atmospheric science

Laser-induced Multispectral Fluorescence Imaging of Corals

lif spectra

Fig. 1. LIF spectra of different species recorded in situ from corals in Palk Bay normalized to chlorophyll fluorescence peak intensity at 680 nm

Coral reefs are one of the most productive ecosystems on Earth. They are also the most sensitive among ecosystems to long term climate change. Around the world corals are under threat from a multitude of sources. Depending on their location, reefs have been damaged directly through harmful practices such as coral mining, overfishing, pollution, haphazard coastal development and even by careless pleasure diving by tourists. Lakshadweep archipelago, which consists of 12 atolls and 3 reefs, is also threatened by the change in environmental condition due to alterations in salinity, rise in seawater temperature, rise in carbon dioxide content of the seawater, pollution, overfishing etc. Understanding the impact of environmental changes on coral reefs by fluorescence imaging enables us to obtain knowledge on coral growth and their adaptation under ambient conditions, without disturbing their natural habitat.

In situ LIF measurements of corals such as Porites lutea, Acropora digitifera, Montipora foliosa and Goniastrea rectiformis were carried out using the LIFRS system from a boat in the Palk Bay near Rameswaram. The LIF spectra of corals was found to consist of peaks at 485, 550, 575, 685 and 730 nm that varies in intensity and position among coral species (Fig. 1). Change in fluorescence emission intensity and peak position with stress points to the role of host pigments in coping with stress. Our study has shown that coral species could be identified and stress induced bleaching and mortality could be detected based on fluorescence spectral signatures.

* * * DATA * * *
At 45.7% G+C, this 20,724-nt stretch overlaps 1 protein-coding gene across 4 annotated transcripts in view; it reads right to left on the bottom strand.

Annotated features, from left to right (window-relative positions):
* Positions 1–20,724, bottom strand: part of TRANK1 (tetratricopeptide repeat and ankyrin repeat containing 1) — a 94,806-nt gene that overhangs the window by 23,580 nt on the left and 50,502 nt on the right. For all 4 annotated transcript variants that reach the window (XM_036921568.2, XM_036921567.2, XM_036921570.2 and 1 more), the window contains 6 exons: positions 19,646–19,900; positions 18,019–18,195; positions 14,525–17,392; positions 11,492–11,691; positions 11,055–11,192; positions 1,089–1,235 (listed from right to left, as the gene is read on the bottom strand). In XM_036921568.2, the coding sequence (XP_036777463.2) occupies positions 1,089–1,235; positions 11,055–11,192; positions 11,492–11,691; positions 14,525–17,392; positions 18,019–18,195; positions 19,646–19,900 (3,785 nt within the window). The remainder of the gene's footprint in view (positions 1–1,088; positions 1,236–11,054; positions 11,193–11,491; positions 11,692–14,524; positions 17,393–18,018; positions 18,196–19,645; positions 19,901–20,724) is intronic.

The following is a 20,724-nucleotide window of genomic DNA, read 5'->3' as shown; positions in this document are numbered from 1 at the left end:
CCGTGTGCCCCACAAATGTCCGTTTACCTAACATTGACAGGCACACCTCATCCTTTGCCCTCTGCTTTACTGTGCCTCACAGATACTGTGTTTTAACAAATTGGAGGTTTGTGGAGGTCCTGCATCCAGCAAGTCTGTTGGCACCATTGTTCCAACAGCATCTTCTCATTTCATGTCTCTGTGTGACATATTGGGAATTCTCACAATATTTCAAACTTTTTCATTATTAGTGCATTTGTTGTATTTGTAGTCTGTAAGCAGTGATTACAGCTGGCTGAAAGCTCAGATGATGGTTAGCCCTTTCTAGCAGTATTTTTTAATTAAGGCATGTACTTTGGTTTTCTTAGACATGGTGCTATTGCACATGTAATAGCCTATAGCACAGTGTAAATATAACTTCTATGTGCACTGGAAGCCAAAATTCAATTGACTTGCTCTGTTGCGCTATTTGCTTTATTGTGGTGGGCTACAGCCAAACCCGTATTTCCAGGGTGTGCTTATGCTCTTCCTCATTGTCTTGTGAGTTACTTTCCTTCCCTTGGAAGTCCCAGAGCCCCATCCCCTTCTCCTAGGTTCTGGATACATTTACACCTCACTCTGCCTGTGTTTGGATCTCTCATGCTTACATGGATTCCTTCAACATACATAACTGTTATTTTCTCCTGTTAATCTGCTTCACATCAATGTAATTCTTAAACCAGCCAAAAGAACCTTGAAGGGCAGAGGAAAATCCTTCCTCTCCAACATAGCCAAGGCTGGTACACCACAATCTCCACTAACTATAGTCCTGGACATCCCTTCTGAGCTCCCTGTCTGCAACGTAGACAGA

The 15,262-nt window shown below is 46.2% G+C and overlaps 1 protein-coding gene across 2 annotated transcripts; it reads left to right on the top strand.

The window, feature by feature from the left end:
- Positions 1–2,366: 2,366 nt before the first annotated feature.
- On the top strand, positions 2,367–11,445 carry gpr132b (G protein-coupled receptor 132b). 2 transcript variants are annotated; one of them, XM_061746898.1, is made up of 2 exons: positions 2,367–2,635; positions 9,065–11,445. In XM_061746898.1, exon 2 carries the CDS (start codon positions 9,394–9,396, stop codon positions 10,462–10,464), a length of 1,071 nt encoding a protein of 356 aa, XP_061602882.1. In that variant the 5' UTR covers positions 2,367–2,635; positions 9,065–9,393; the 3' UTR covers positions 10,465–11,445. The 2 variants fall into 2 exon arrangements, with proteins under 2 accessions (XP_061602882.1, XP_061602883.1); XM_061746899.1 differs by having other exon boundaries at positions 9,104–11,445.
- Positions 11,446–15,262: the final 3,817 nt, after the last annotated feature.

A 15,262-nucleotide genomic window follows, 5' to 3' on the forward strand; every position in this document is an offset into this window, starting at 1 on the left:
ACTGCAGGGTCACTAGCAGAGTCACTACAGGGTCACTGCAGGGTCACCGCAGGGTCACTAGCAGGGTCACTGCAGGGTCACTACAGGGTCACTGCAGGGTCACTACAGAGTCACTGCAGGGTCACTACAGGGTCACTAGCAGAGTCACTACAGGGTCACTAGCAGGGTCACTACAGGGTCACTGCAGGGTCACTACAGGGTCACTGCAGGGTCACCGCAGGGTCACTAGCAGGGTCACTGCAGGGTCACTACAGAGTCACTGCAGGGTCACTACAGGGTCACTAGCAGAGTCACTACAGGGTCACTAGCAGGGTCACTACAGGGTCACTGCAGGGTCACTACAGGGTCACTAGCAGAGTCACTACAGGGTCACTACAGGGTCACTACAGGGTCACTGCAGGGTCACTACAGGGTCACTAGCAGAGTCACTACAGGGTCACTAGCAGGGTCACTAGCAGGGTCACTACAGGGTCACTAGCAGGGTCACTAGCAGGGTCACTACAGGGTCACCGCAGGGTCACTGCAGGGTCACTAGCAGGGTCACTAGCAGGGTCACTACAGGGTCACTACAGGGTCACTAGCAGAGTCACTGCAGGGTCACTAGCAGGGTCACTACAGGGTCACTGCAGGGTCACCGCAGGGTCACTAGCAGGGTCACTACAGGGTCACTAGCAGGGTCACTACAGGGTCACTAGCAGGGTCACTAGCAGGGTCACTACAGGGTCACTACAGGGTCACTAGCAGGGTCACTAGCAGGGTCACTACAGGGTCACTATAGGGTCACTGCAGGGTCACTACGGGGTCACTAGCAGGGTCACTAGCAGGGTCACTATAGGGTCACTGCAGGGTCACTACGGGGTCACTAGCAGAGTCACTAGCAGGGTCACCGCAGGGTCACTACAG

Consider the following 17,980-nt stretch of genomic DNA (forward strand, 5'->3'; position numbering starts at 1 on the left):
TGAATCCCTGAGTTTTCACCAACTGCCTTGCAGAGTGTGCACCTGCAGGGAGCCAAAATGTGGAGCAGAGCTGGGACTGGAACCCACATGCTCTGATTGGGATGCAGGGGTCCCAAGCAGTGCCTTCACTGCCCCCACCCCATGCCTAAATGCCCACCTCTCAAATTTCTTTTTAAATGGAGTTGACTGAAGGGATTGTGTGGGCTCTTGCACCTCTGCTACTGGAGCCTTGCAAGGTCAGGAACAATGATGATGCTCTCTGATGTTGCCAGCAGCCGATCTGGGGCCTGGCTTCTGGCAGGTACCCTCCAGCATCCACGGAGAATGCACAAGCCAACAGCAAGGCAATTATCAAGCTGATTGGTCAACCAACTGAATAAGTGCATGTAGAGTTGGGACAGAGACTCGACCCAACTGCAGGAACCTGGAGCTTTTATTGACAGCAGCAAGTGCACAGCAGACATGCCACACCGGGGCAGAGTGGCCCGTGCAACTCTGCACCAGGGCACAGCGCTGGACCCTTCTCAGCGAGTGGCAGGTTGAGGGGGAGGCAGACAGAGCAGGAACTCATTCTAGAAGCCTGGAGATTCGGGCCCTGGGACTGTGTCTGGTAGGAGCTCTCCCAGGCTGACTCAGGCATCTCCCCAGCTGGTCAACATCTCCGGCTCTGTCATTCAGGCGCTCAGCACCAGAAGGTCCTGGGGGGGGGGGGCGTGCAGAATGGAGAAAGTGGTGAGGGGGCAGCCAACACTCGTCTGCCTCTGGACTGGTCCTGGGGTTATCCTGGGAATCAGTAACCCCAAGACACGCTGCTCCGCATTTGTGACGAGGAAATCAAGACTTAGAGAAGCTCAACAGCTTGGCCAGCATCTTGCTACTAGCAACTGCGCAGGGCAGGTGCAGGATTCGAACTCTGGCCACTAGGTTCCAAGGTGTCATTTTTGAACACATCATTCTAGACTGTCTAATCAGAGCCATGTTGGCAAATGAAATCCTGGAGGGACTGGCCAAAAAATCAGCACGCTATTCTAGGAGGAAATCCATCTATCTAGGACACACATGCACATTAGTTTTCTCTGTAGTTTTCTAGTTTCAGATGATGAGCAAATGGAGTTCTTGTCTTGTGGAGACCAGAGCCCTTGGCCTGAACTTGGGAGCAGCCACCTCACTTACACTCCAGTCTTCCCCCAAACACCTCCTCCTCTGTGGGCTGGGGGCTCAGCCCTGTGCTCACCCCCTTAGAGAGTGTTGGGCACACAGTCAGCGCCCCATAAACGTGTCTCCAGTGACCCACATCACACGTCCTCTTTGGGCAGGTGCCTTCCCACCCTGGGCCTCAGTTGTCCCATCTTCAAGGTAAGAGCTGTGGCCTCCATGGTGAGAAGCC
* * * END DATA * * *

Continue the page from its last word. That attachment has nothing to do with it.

Laser-induced multi-spectral fluorescence imaging system (LIMFIS) was developed to record fluorescence images of corals (Fig. 2). Diode-pumped solid-state (DPSS) laser (457 nm) operated in the pulsed mode at 20 kHz is used as the excitation source. The expanded laser beam illuminates corals on the ocean floor and an intensified CCD camera records the fluorescence images through a liquid crystal tunable filter (LCTF) and camera lens. The LCTF is tuned to the coral emission peaks sequentially to record the fluorescence images and coral health-sensitive information can be obtained from the image intensity ratios (Fig. 3).


Fig. 2. Laser-induced Multi-spectral fluorescence Imaging System (LIMFIS) developed for remote sensing of corals

lif image

Fig. 2. Laser-induced Multi-spectral fluorescence Imaging System (LIMFIS) developed for remote sensing of corals